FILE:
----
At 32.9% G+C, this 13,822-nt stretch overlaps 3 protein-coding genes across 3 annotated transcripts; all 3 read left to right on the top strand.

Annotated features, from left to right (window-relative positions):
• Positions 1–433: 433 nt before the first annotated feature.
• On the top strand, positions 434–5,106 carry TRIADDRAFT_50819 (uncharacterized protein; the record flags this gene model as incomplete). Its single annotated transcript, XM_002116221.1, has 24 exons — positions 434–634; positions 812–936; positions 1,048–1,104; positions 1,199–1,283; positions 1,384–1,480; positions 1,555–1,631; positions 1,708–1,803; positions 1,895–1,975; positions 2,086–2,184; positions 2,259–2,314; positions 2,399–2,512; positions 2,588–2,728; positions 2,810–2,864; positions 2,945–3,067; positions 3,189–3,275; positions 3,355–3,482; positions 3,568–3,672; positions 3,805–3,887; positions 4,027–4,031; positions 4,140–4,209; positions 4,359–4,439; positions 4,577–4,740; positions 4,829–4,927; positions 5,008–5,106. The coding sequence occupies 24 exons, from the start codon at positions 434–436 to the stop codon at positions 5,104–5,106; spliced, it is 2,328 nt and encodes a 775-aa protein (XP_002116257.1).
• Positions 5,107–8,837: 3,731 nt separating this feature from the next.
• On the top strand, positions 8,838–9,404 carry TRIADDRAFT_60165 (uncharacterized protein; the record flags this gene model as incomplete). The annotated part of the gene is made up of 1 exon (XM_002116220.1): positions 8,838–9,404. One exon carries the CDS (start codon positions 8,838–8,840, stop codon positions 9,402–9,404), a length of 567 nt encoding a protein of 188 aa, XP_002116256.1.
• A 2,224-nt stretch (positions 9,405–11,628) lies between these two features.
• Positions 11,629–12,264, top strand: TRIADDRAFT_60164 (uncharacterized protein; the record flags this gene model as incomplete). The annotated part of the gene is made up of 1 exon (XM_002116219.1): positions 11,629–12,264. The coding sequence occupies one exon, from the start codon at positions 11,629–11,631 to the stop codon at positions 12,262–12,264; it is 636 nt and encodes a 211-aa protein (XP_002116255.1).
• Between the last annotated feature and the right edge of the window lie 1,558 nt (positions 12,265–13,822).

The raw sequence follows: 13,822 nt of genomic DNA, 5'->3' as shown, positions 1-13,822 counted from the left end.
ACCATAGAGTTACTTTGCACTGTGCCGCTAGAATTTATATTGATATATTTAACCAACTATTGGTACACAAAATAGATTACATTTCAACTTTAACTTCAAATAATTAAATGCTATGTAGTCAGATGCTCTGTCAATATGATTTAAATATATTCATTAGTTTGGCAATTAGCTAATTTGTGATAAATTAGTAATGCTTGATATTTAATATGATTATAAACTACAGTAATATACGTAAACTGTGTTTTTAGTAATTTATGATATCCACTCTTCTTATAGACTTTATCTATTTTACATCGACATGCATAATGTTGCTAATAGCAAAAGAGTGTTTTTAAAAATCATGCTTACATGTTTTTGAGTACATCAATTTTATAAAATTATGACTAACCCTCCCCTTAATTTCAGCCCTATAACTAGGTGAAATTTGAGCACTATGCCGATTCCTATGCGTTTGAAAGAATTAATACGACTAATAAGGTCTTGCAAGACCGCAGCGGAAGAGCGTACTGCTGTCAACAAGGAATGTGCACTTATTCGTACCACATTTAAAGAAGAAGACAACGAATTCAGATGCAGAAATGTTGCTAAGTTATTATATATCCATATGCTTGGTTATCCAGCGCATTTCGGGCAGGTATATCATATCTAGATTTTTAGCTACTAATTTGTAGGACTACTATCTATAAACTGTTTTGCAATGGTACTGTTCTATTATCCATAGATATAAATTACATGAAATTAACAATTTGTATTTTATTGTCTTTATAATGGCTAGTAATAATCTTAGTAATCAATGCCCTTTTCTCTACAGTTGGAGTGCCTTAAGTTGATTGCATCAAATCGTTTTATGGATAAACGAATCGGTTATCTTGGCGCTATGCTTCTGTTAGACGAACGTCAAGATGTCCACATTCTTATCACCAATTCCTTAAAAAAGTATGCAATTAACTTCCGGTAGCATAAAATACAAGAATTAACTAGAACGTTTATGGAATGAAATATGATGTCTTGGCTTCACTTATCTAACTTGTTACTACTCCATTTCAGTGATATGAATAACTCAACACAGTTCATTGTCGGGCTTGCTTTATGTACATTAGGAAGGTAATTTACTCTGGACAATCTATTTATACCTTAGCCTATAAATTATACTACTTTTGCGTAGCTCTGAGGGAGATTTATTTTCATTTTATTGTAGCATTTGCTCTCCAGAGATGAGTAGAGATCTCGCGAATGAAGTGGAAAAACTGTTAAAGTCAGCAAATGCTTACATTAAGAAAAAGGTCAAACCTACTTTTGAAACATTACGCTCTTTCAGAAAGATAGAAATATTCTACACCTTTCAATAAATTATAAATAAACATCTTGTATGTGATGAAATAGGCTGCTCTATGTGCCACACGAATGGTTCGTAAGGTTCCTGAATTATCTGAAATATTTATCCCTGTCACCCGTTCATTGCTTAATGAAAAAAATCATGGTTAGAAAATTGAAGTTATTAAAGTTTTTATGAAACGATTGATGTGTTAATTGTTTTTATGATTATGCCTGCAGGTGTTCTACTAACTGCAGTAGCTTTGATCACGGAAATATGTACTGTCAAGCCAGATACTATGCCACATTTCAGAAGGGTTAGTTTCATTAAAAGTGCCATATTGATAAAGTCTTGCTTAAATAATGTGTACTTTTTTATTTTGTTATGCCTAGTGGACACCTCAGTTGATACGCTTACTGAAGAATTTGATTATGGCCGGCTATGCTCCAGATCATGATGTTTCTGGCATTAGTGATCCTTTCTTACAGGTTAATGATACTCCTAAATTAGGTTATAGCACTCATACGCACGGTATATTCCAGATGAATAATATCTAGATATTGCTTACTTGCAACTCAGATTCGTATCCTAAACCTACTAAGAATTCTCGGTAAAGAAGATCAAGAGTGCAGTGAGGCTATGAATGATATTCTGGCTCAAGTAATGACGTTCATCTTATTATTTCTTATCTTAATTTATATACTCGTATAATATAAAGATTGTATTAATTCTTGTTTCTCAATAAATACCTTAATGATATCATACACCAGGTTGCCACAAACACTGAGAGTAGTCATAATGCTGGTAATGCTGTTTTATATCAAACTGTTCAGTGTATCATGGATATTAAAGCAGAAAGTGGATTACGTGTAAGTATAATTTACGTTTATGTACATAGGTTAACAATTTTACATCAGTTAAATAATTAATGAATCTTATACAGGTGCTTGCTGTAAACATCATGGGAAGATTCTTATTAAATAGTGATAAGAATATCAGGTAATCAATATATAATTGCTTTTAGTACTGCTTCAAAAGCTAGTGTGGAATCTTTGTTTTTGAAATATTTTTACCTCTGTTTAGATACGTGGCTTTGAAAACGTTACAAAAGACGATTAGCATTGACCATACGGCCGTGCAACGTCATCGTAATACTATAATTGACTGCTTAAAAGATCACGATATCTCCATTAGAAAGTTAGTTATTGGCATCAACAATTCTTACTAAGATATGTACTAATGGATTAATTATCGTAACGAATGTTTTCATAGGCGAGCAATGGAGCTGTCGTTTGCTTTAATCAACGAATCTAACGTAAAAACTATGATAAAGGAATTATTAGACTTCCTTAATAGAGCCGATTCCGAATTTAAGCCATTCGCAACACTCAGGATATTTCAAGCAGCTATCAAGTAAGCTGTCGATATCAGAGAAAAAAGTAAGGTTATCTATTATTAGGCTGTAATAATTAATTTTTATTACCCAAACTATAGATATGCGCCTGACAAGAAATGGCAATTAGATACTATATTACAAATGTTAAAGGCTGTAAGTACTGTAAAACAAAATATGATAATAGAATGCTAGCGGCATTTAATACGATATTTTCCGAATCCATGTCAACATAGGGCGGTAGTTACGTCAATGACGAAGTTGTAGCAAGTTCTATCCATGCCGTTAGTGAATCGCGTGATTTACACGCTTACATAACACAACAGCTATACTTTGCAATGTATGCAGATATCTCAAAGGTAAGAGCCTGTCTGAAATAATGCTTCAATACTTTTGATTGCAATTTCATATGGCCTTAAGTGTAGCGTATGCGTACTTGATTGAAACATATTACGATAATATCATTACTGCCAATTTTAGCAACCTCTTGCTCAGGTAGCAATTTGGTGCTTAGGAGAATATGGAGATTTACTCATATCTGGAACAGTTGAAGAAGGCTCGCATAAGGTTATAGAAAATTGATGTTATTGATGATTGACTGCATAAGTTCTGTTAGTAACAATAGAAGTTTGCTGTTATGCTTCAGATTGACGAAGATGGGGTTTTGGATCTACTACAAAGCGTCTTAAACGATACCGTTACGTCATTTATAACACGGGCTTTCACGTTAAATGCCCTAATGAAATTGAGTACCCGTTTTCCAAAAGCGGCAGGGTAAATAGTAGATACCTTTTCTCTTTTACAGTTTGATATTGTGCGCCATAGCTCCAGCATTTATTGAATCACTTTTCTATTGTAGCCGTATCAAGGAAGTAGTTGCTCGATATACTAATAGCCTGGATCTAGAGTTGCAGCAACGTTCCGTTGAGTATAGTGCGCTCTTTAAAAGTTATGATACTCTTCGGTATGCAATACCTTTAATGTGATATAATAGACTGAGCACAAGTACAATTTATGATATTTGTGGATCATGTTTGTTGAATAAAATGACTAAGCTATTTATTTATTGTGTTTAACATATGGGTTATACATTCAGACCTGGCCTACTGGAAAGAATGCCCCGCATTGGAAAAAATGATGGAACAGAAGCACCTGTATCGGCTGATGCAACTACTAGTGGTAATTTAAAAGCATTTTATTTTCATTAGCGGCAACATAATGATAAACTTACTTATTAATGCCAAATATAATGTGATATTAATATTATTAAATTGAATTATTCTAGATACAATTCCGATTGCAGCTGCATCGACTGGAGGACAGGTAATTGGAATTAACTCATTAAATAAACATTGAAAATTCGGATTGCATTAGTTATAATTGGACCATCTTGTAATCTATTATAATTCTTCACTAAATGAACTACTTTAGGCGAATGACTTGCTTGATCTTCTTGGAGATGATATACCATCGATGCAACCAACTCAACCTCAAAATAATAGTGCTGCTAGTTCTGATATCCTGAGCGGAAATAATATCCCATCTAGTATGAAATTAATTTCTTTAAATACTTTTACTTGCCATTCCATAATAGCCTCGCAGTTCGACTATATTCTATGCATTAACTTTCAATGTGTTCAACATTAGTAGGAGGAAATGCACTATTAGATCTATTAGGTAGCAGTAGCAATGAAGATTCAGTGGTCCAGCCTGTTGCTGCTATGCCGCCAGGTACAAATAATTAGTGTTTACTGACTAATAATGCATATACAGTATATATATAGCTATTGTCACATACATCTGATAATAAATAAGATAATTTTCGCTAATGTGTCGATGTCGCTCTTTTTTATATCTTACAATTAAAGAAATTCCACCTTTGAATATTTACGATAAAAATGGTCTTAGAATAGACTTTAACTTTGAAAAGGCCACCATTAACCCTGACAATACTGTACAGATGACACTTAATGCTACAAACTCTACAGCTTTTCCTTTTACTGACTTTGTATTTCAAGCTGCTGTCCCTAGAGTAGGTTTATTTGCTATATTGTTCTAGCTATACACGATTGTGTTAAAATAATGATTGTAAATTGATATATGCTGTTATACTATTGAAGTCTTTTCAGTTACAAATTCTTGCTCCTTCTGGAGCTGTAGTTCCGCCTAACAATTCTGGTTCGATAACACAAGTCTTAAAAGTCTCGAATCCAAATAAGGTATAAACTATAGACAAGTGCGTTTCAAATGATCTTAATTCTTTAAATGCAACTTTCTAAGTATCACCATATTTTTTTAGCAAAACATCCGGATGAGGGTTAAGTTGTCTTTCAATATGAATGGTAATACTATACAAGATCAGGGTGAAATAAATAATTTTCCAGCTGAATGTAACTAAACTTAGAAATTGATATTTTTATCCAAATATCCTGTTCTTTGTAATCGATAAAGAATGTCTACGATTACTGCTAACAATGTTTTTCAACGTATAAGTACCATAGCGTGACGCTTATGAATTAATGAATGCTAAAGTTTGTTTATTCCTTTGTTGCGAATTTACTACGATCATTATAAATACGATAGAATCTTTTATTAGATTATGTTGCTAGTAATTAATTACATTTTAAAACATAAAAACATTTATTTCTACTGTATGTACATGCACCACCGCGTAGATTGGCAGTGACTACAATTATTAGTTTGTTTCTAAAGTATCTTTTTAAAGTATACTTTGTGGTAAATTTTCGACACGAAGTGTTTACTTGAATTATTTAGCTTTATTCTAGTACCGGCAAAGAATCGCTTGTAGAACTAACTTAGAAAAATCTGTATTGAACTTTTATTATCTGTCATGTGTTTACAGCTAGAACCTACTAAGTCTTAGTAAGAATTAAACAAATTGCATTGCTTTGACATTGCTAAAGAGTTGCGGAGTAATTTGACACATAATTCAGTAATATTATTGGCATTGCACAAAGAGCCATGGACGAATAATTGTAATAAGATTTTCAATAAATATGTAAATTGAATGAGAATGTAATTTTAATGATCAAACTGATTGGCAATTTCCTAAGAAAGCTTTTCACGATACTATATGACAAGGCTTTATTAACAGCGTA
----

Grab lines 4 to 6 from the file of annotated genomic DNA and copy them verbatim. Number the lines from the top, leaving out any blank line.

• On the top strand, positions 434–5,106 carry TRIADDRAFT_50819 (uncharacterized protein; the record flags this gene model as incomplete). Its single annotated transcript, XM_002116221.1, has 24 exons — positions 434–634; positions 812–936; positions 1,048–1,104; positions 1,199–1,283; positions 1,384–1,480; positions 1,555–1,631; positions 1,708–1,803; positions 1,895–1,975; positions 2,086–2,184; positions 2,259–2,314; positions 2,399–2,512; positions 2,588–2,728; positions 2,810–2,864; positions 2,945–3,067; positions 3,189–3,275; positions 3,355–3,482; positions 3,568–3,672; positions 3,805–3,887; positions 4,027–4,031; positions 4,140–4,209; positions 4,359–4,439; positions 4,577–4,740; positions 4,829–4,927; positions 5,008–5,106. The coding sequence occupies 24 exons, from the start codon at positions 434–436 to the stop codon at positions 5,104–5,106; spliced, it is 2,328 nt and encodes a 775-aa protein (XP_002116257.1).
• Positions 5,107–8,837: 3,731 nt separating this feature from the next.
• On the top strand, positions 8,838–9,404 carry TRIADDRAFT_60165 (uncharacterized protein; the record flags this gene model as incomplete). The annotated part of the gene is made up of 1 exon (XM_002116220.1): positions 8,838–9,404. One exon carries the CDS (start codon positions 8,838–8,840, stop codon positions 9,402–9,404), a length of 567 nt encoding a protein of 188 aa, XP_002116256.1.